Alberto Barba: I get this question quite a bit. I think a lot of people get confused down payment and earnest money. Earnest money is basically something that you’re going to put with the contract of the home. The real estate agent’s going to ask for that up front. It’s basically, you’re telling the seller that you’re committed to buying this house. As long as you go in full faith and try to purchase this home, you should get that earnest money back at closing if the seller is paying your closing cost for you. If you do put a house under contract, get cold feet, walk away from the house, then that earnest money, or sometimes people think of it as a down payment, goes to the seller for their time lost on the market. The VA won’t help you out with earnest money deposits. It’s also not a requirement for you to offer earnest money. The sellers, especially if the house hasn’t been on the market very long, will most likely not take your offer without some sort of earnest money deposits. But I see a wide range. If it’s a hot market and you really, really want the house, I’ve seen $1,000 earnest money. I’ve seen as little as $100, $50, and even offered with zero dollars earnest money down.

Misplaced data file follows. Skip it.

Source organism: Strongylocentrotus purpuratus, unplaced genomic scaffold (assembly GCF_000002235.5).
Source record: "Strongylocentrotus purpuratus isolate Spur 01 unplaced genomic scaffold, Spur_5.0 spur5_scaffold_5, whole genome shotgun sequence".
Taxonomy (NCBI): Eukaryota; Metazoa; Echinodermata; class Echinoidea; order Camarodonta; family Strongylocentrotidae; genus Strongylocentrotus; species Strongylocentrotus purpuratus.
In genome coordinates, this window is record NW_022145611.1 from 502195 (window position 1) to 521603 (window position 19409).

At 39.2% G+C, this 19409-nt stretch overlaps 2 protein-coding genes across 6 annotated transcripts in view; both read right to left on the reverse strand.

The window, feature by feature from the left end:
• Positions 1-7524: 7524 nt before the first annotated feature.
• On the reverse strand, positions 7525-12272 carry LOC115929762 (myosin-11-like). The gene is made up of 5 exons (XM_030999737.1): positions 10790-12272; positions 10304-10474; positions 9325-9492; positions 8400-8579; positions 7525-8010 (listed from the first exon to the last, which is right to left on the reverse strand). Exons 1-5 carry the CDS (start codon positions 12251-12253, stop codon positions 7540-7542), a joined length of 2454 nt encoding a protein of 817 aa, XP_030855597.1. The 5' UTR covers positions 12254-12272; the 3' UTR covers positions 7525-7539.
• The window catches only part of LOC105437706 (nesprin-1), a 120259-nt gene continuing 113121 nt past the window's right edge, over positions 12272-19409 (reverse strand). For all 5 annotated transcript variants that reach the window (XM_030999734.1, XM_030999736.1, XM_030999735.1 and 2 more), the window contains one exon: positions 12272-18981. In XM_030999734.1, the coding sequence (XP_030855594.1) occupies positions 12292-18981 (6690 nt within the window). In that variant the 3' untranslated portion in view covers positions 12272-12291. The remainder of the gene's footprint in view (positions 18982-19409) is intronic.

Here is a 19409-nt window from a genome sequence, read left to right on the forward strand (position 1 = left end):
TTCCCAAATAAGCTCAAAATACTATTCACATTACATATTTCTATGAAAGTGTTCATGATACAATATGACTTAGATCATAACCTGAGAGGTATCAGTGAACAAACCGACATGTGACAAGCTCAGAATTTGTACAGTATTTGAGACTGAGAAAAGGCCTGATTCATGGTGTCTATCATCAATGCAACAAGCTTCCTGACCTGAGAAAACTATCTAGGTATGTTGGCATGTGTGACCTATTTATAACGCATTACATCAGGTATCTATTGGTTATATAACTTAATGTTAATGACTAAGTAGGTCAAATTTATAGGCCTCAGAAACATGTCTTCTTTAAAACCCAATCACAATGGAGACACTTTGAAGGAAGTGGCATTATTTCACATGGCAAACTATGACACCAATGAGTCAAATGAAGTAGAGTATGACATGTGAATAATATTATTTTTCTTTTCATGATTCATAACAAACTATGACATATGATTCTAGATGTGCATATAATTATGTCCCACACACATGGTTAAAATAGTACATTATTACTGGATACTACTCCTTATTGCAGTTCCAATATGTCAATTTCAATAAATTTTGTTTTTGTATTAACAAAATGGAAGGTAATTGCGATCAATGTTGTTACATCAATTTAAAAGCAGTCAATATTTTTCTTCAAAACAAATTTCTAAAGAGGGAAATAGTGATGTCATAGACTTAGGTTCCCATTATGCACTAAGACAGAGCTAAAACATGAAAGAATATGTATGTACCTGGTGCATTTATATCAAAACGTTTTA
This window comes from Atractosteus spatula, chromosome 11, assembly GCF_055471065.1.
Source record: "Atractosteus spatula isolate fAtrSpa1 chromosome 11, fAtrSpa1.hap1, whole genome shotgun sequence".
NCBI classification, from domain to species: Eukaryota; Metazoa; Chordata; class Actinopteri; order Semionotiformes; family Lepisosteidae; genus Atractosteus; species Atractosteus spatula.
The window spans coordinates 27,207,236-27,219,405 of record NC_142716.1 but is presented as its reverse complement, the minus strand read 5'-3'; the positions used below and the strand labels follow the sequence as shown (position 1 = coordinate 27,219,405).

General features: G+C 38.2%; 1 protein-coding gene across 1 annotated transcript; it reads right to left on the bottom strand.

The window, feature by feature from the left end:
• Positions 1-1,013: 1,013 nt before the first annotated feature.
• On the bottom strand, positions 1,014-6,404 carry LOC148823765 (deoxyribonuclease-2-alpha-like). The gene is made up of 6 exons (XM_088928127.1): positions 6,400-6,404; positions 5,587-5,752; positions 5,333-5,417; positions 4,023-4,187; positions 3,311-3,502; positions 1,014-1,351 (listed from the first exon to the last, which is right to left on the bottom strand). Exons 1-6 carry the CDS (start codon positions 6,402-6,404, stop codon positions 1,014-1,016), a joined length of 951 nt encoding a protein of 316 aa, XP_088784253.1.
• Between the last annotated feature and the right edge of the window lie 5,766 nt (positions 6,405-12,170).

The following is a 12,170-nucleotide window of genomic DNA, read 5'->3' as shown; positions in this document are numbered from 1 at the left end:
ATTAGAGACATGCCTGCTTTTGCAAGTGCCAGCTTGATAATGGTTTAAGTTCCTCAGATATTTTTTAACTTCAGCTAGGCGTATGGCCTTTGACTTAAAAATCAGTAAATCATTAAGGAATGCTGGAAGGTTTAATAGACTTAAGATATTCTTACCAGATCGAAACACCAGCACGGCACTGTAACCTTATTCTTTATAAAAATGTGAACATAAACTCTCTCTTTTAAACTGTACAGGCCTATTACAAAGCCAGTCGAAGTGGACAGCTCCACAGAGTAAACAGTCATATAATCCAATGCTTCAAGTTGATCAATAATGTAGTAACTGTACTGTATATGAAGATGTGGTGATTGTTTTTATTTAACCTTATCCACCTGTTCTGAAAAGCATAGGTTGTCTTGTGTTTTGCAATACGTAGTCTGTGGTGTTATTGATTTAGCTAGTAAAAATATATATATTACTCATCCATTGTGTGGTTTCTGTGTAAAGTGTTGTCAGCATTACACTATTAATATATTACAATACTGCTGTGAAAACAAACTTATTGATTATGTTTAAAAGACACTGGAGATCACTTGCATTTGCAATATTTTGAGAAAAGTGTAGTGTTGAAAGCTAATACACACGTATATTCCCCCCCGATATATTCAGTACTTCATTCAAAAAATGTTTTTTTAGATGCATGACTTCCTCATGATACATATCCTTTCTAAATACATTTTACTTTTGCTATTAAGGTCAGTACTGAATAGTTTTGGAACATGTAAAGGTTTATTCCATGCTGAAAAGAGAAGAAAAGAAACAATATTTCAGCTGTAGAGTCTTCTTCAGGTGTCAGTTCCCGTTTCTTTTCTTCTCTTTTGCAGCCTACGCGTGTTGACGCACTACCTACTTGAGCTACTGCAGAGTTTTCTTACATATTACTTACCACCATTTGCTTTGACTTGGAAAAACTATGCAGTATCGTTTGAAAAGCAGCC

Chris Birk: Wow. That’s incredible.
Alberto Barba: Yeah. It is.
Chris Birk: We are going to wrap up this weekly Thursday edition of VA Loan Live with Matt, Donna, and Cheryldean all asking a general question at it’s most basic. How do I get started?
Alberto Barba: Awesome question. Yeah, you can contact me at 1-800-814-1103, extension 3230. You can e-mail me. If it’s after hours I can respond back to you via e-mail if you prefer that route. It is Alberto@vu.com. Or you can visit our home page at VeteransUnited.com.
Chris Birk: Sam, any parting words?
Samantha Reeves: I think even if you’re considering purchasing a home, but you don’t have a specific one in mind, or are six months off. Give Berto a call, and get everything looked at, so that you can make sure that you’re in a position to qualify when the time comes and you’re ready to purchase.
Chris Birk: Perfect. Alberto Barba, Sam Reeves, thank you so much for joining us, as always. Thank you for watching our latest edition of VA Loan Live. We look forward to getting to the rest of the questions we didn’t get to. We will make sure you get a response. And we will see you next week.